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Thanatophoric Dysplasia Causes Abnormal Development of the Brain

by Bidita Debnath on March 19, 2017 at 11:26 PM
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 Thanatophoric Dysplasia Causes Abnormal Development of the Brain

Thanatophoric dysplasia (TD) is an intractable disease designated by Ministry of Welfare, Health and Labor (MWHL) of Japan, causing severe abnormalities of bones and the brain.

The limb and rib bones are shorter than normal ones, and as regards the brain, abnormalities such as polymicrogyria and periventricular nodular heterotopia (PNH) are discerned. As a gene responsible for TD, fibroblast growth factor receptor 3 (FGFR3) has been reported. However, since it is a rare disease and since it is difficult to obtain brain samples from human patients, the pathophysiology of TD is largely unknown, and effective therapy has not been established.


Concerning the bone abnormalities in TD patients, a team of Kyoto University reported the research results using iPS cells (Nature 2014, 513, 507-511), which attracted much attention. On the other hand, research on abnormalities of the brain has been rather retarded.

The present research team of Kanazawa University succeeded in generating an animal model using ferrets, which reproduces the brain abnormalities found in human TD patients. By using this animal model, the team elucidated the formation process of polymicrogyria, one of the abnormalities found in the TD brain. In the present study, the team has investigated the formation process of PNH, the other brain abnormality found in human TD patients, using their animal model of TD.

The present research team has succeeded in uncovering the pathophysiological process of the formation of PNH by using the TD ferrets as follows.

First, PNH was analyzed in terms of composing cell types to reveal that a large number of neurons but few glial cells existed in PNH. In healthy brain, neurons are found in the cerebral cortex near the brain surface. It was, therefore, considered that during the fetal brain development, PNH formation might be induced by inability of neurons to translocate themselves to their destination, that is, the cerebral cortex. Next, the reason why neurons were unable to translocate themselves was investigated. It was found that spatial arrangement of radial glial cells were distorted; radial glial fibers were considered to serve as the track for neurons to translocate themselves. Thus, it was suggested that the distortion of radial glial fibers would be a reason for aberrant localization of neurons.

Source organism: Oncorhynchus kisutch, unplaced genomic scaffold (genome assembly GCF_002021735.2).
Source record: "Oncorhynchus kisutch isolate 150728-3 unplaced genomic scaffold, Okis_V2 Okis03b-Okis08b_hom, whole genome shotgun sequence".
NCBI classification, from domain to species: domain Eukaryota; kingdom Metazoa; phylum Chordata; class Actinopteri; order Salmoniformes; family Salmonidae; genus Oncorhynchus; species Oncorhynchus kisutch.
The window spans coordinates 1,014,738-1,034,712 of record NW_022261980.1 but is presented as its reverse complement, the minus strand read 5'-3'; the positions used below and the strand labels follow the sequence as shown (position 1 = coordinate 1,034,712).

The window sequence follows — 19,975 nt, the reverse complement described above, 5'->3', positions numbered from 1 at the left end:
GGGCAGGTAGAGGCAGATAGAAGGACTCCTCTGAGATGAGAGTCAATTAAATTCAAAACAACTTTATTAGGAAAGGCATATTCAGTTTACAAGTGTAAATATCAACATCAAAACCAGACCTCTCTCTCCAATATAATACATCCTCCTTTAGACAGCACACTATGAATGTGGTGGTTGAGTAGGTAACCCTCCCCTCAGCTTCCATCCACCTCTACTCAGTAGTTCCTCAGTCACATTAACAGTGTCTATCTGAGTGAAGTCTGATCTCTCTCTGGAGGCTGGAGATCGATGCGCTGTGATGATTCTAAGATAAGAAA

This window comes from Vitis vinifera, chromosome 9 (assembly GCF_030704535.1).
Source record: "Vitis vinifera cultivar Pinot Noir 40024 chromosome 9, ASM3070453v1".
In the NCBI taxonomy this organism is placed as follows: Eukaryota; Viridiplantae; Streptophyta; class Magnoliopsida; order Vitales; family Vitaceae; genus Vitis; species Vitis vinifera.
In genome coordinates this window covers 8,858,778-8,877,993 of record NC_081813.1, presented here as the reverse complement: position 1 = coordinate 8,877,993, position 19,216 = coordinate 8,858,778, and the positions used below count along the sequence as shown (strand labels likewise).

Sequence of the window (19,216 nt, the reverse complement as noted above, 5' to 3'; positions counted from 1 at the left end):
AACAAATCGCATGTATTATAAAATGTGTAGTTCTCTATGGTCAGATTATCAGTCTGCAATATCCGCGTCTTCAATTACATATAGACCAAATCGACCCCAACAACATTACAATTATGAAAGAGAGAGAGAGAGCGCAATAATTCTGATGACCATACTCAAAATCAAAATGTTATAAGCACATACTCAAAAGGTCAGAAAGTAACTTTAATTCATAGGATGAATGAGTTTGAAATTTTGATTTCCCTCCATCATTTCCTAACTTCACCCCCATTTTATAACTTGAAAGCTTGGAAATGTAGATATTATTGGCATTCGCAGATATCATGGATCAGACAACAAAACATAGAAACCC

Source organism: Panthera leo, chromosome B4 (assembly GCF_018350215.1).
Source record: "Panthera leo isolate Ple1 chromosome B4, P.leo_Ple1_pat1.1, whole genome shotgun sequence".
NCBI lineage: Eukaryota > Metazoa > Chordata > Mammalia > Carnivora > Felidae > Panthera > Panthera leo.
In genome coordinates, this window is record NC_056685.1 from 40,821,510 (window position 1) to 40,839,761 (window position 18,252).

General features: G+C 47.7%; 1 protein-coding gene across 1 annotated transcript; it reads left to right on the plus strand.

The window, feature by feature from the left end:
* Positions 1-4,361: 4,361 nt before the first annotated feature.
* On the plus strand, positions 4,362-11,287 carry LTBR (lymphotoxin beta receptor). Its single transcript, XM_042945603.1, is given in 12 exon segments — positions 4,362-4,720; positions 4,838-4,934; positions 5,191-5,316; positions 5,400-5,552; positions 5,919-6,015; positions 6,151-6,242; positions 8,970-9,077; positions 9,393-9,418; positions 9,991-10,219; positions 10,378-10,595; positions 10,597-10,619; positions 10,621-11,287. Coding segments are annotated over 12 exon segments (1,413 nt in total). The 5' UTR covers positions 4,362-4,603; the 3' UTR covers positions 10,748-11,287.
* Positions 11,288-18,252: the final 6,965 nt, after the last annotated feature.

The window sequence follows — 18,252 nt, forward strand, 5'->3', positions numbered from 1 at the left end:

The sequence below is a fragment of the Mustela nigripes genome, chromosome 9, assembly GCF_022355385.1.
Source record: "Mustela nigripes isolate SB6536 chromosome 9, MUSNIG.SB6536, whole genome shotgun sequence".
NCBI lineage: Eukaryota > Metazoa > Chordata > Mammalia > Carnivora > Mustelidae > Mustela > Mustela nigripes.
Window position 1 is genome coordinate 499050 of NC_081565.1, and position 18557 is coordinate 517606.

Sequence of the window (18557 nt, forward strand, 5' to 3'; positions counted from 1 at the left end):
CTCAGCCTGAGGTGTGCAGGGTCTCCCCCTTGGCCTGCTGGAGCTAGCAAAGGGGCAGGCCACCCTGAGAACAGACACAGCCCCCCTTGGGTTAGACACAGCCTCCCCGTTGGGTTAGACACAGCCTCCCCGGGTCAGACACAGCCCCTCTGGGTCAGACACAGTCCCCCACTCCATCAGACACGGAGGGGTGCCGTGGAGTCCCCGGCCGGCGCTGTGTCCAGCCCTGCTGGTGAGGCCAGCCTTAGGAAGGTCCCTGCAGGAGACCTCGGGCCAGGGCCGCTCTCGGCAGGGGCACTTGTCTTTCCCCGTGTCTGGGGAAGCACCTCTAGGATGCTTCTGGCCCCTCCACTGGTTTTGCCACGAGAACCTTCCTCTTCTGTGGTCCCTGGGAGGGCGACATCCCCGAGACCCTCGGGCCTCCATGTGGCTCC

The research team elucidated the important process of the PNH formation mechanism. It is only possible, by using appropriate animal model that reproduces relevant pathophysiology, to uncover the process of pathogenesis and to develop therapy. Since the research on abnormalities of bones in TD is progressing with iPS cells at Kyoto University, it is expected that the whole aspect of TD with brain and bone abnormalities would be elucidated and that the therapeutic methods would be developed.

The research team has recognized the importance of disease model animals with the brain architecture more similar to that of humans than mice, a typical model animal, and has been uniquely in the world developing experimental techniques for ferrets, a higher mammal, of Mustelidae. The present study on PNH was only possible with the experimental technique for ferrets developed by the research team. It is expected with the unique experimental technique that research will be carried out further on neurological diseases that have been difficult to investigate with conventional model animal, mouse, and that therapy will be developed in a more accelerated manner.

Source: Eurekalert

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